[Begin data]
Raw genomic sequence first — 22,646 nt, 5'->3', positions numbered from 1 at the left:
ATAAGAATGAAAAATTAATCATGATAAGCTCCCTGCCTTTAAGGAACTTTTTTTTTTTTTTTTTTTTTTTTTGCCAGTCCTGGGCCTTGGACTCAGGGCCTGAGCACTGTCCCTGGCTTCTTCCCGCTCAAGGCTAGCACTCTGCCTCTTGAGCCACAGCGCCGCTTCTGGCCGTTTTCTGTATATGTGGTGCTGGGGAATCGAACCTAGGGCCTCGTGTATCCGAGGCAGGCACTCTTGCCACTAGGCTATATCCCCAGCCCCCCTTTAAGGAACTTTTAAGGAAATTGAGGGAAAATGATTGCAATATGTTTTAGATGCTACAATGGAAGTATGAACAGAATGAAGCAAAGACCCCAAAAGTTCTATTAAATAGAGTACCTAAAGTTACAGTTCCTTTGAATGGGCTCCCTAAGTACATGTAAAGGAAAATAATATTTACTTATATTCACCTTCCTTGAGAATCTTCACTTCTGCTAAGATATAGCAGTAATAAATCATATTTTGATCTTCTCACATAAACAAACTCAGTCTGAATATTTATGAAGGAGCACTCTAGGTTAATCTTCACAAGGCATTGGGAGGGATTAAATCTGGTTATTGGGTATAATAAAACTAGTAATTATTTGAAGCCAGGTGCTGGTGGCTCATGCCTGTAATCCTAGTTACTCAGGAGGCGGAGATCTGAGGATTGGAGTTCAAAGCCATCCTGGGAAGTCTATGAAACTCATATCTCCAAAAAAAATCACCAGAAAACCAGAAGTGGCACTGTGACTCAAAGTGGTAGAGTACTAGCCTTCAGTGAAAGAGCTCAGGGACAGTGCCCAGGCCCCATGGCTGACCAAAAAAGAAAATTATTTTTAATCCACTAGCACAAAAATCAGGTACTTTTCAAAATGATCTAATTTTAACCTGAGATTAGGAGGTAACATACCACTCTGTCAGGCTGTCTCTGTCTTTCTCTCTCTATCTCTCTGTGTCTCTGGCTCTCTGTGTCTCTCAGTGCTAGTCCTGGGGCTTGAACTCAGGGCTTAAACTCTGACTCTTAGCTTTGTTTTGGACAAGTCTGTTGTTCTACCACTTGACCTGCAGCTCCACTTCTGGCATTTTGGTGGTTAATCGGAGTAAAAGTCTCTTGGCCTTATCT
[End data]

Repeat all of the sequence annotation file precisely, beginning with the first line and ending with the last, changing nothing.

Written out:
Raw genomic sequence first — 22,646 nt, 5'->3', positions numbered from 1 at the left:
ATAAGAATGAAAAATTAATCATGATAAGCTCCCTGCCTTTAAGGAACTTTTTTTTTTTTTTTTTTTTTTTTTGCCAGTCCTGGGCCTTGGACTCAGGGCCTGAGCACTGTCCCTGGCTTCTTCCCGCTCAAGGCTAGCACTCTGCCTCTTGAGCCACAGCGCCGCTTCTGGCCGTTTTCTGTATATGTGGTGCTGGGGAATCGAACCTAGGGCCTCGTGTATCCGAGGCAGGCACTCTTGCCACTAGGCTATATCCCCAGCCCCCCTTTAAGGAACTTTTAAGGAAATTGAGGGAAAATGATTGCAATATGTTTTAGATGCTACAATGGAAGTATGAACAGAATGAAGCAAAGACCCCAAAAGTTCTATTAAATAGAGTACCTAAAGTTACAGTTCCTTTGAATGGGCTCCCTAAGTACATGTAAAGGAAAATAATATTTACTTATATTCACCTTCCTTGAGAATCTTCACTTCTGCTAAGATATAGCAGTAATAAATCATATTTTGATCTTCTCACATAAACAAACTCAGTCTGAATATTTATGAAGGAGCACTCTAGGTTAATCTTCACAAGGCATTGGGAGGGATTAAATCTGGTTATTGGGTATAATAAAACTAGTAATTATTTGAAGCCAGGTGCTGGTGGCTCATGCCTGTAATCCTAGTTACTCAGGAGGCGGAGATCTGAGGATTGGAGTTCAAAGCCATCCTGGGAAGTCTATGAAACTCATATCTCCAAAAAAAATCACCAGAAAACCAGAAGTGGCACTGTGACTCAAAGTGGTAGAGTACTAGCCTTCAGTGAAAGAGCTCAGGGACAGTGCCCAGGCCCCATGGCTGACCAAAAAAGAAAATTATTTTTAATCCACTAGCACAAAAATCAGGTACTTTTCAAAATGATCTAATTTTAACCTGAGATTAGGAGGTAACATACCACTCTGTCAGGCTGTCTCTGTCTTTCTCTCTCTATCTCTCTGTGTCTCTGGCTCTCTGTGTCTCTCAGTGCTAGTCCTGGGGCTTGAACTCAGGGCTTAAACTCTGACTCTTAGCTTTGTTTTGGACAAGTCTGTTGTTCTACCACTTGACCTGCAGCTCCACTTCTGGCATTTTGGTGGTTAATCGGAGTAAAAGTCTCTTGGCCTTATCT